Looking at Grand Rapids today, there are signs of its industrial past, though most of the buildings that built that industry are gone, or repurposed for apartments, offices and restaurants. One of the many buildings that are gone are those of the Valley City Milling Company. The location along the Grand Rivers made for an ideal location for a mill. The area now contains the Grand Rapids Public Museum and part of the Grand Valley State Campus, but a marker remains to touch on the story of the mill. History Grand Rapids has an interesting photo of the site before the buildings were destroyed by fire.
Looking east, directly across the river you can see law offices (to the left of The Blue Bridge), and the Courtyard by Marriott hotel (I recommend it!) and The Plaza Apartments (to the right). And all around is that familiar West Michigan winter site, snow.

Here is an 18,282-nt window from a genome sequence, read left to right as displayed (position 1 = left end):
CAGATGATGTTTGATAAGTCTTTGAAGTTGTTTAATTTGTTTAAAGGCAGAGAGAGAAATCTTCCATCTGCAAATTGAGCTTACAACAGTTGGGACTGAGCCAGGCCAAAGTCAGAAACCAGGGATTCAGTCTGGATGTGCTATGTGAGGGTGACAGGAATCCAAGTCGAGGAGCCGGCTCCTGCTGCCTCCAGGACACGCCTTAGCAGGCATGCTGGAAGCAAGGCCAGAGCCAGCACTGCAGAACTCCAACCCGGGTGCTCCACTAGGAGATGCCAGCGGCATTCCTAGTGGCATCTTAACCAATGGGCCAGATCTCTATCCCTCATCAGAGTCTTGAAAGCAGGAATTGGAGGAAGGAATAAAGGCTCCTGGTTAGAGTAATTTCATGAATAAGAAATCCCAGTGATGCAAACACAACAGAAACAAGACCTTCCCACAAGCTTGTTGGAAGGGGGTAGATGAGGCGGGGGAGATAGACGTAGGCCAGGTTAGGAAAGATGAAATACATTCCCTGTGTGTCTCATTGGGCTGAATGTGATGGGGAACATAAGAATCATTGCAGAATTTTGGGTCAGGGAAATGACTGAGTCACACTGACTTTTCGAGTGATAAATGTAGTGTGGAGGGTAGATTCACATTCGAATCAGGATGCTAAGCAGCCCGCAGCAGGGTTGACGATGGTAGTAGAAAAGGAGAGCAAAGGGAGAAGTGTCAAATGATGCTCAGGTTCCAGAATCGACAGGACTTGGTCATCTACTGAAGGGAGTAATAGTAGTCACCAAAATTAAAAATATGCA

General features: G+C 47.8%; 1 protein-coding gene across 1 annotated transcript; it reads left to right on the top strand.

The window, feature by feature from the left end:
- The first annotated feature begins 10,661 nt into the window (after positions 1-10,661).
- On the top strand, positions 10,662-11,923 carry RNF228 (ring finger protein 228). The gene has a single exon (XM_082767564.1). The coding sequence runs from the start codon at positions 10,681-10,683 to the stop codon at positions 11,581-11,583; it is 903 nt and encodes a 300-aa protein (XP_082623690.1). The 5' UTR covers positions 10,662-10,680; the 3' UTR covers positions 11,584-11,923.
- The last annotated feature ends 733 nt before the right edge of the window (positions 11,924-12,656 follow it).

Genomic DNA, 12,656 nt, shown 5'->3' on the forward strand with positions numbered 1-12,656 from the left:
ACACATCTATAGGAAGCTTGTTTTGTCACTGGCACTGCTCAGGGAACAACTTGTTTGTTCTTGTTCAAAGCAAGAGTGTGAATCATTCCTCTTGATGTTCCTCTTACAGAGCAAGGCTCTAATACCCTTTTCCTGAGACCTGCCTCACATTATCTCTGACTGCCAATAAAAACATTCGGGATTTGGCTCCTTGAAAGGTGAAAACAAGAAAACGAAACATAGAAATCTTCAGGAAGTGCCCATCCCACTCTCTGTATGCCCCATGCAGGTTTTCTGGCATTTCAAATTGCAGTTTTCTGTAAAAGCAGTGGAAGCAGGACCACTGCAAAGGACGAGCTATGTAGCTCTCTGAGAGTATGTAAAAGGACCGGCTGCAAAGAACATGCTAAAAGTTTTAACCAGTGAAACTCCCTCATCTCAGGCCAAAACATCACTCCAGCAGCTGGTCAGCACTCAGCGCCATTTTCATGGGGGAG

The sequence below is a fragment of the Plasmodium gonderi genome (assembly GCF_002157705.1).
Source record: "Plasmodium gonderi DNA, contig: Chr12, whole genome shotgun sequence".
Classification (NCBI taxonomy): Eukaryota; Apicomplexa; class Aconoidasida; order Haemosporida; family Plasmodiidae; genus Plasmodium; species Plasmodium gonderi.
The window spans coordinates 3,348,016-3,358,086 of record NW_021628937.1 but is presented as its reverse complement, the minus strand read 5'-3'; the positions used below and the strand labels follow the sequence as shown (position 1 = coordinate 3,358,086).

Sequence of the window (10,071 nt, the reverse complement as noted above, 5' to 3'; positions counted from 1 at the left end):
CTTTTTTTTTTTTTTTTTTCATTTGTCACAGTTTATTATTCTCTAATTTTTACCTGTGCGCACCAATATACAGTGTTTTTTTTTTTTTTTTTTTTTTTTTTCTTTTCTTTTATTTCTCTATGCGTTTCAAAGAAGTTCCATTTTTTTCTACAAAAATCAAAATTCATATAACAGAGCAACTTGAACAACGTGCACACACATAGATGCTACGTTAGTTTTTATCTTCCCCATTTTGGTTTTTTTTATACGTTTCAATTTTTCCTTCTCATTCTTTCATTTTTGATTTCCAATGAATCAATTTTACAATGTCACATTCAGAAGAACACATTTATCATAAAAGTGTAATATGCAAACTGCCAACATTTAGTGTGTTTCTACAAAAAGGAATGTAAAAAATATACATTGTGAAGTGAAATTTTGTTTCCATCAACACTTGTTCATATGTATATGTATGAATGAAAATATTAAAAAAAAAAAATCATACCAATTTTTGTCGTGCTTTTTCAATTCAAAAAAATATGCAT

Valley City Milling Company
In 1884 William N. Row, Conrad G. Swensberg, M.S. Crosby and R.M. Lawrence founded the Valley City Milling Company in Grand Rapids. The company, which at first milled flour, expanded to include horse feed in 1893. Incorporated in 1894, it remained in Grand Rapids until 1923, when fire destroyed its facilities. In 1924 the company moved to Portland. It began producing dog food in 1931. Company brands included Lily White Flour, Rowena Dog Diets, Rowena Quality Feeds and Rolling Campion Self-rising Flour. Manufacture of commercial feed and dog food ceased in 1958. The company continued to make flour until it sold its flour brands to a Nebraska firm in 1970. In 1973 the Valley City Milling Company opened a mobile home park in Portland.